Another branded podcast that’s making waves is The Daily from The New York Times. Hosted by Times’ political journalist Michael Barbaro, The Daily’s 20-minute episodes are released at 6:00am five days a week, and they’re based on the Times’ news stories for that day. At less than two years old, The Daily boasts an impressive five million unique monthly viewers and is expanding.
Brands and Marketers are Listening. Podcasts have been around for more than ten years (the ‘pod’ in podcast comes from Apple’s iPod). But only recently has the financial and logistical infrastructure to support podcasting as a business been established. That explains the predictions for a robust increase in podcast ad spending, which is expected to grow from $326M in 2018 to $534M in 2020.
Any story about the popularity of podcasts would be remiss not to mention Serial, Sarah Koenig’s true-crime podcast that launched in 2014. It reshaped the industry and catapulted podcasts into the mainstream. Serial was a real phenomenon—amateur online detectives even launched investigations of their own, sometimes uncovering actionable evidence that Koenig incorporated into the show. This is a great example of the tight-knit communities that often spring up in support their favorite podcasts.
Another reason podcast advertising is on the rise is that the number of people who listen to them has reached critical mass: in 2018, 124M Americans listened to podcasts, with 73M listening monthly. Podcast listeners are loyal, affluent, and educated—80% of them listen to all or most of each podcast episode, and they listen to an average of seven shows per week. This bodes well for advertisers, because people listen to the ads—they don’t like to skip through the ads for fear of missing part of the episode. And actively listening makes the ads more memorable.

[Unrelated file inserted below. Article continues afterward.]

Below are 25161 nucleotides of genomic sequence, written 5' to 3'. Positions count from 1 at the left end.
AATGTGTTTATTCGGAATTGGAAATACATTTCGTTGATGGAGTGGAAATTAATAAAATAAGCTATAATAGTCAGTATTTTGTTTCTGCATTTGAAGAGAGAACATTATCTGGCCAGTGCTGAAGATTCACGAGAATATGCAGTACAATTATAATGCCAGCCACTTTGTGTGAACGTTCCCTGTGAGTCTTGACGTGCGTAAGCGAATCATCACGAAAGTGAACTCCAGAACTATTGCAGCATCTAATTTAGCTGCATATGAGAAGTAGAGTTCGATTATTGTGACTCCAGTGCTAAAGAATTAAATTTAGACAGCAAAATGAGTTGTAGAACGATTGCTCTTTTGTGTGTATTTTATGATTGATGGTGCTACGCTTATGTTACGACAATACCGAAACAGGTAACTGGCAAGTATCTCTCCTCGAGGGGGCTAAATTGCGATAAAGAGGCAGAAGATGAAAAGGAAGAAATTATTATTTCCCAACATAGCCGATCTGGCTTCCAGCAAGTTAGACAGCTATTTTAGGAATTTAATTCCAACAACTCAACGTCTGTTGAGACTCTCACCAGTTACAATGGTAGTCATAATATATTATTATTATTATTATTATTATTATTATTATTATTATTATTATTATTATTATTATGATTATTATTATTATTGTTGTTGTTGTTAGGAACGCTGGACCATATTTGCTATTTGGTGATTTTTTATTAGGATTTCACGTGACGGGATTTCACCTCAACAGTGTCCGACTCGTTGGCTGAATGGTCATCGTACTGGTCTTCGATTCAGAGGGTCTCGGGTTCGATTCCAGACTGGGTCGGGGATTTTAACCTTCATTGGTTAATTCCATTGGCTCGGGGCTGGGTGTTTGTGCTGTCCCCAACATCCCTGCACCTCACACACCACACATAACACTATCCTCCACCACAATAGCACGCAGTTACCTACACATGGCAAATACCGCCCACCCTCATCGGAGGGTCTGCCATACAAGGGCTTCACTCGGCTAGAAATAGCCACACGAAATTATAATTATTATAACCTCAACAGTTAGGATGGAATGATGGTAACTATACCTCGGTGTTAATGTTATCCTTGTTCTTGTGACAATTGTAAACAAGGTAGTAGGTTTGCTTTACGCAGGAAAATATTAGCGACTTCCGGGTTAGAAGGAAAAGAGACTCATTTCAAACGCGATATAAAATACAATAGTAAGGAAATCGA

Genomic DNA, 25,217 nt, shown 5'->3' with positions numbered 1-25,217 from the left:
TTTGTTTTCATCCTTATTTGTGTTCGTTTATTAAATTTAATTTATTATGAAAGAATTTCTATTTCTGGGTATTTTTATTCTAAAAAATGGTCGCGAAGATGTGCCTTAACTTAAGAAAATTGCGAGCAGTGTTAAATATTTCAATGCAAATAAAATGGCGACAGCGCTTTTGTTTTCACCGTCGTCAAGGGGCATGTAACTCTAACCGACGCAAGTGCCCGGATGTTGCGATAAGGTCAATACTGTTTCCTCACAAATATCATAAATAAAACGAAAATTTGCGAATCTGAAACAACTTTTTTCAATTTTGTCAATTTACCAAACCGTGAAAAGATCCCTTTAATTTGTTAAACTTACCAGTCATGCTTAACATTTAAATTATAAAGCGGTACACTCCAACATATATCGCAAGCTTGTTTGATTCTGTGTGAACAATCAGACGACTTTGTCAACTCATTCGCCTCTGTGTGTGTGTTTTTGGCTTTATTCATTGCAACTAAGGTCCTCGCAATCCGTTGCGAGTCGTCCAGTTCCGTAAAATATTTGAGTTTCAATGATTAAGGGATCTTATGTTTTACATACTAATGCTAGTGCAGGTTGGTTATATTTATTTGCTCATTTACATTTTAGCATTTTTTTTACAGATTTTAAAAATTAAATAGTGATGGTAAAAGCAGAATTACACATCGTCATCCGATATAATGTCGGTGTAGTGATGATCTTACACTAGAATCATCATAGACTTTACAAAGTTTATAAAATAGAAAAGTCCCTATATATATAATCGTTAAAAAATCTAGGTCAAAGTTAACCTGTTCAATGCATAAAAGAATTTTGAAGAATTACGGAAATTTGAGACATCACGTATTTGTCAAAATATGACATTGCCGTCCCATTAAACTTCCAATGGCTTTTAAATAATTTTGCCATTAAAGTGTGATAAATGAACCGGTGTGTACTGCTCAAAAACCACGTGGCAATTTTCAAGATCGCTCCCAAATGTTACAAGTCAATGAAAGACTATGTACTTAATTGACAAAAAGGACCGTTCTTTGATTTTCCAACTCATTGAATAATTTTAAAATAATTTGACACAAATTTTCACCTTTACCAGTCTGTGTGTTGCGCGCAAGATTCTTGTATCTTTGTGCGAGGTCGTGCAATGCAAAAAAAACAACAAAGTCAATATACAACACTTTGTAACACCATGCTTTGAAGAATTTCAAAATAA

Podcast ads work because people feel connected to the host(s) and the topics. It’s an intimate medium, with people listening through headphones, alone in their cars, or in bed. Again, like magazine ads, this connection with content that was specifically chosen by the reader/listener creates a bond that digital advertising can’t match—and it creates a halo effect on the ads. In fact, ads that are read by podcast hosts, including native ad spots, perform better than pre-produced ads from marketers. Listeners respond to authenticity.
By most estimates, podcasting is on its way to being a multi-billion dollar industry. Obviously, this represents real opportunity for brands and marketers to reach their audiences through podcast advertising.
Podcast listeners are highly engaged, active, and connected to the content they’re listening to—a sought-after trifecta that’s a win-win-win. The proliferation of smartphones will certainly continue to buoy the industry. And podcast advertising is versatile, offering both brand and response-driven marketing strategies a wide variety of ad options, from native and host-read ads to dynamically inserted, standardized ad units.
An integrated, cross-platform marketing strategy is (almost) always best¬—make sure yours includes podcasts, the medium that even the most niche audiences are listening to.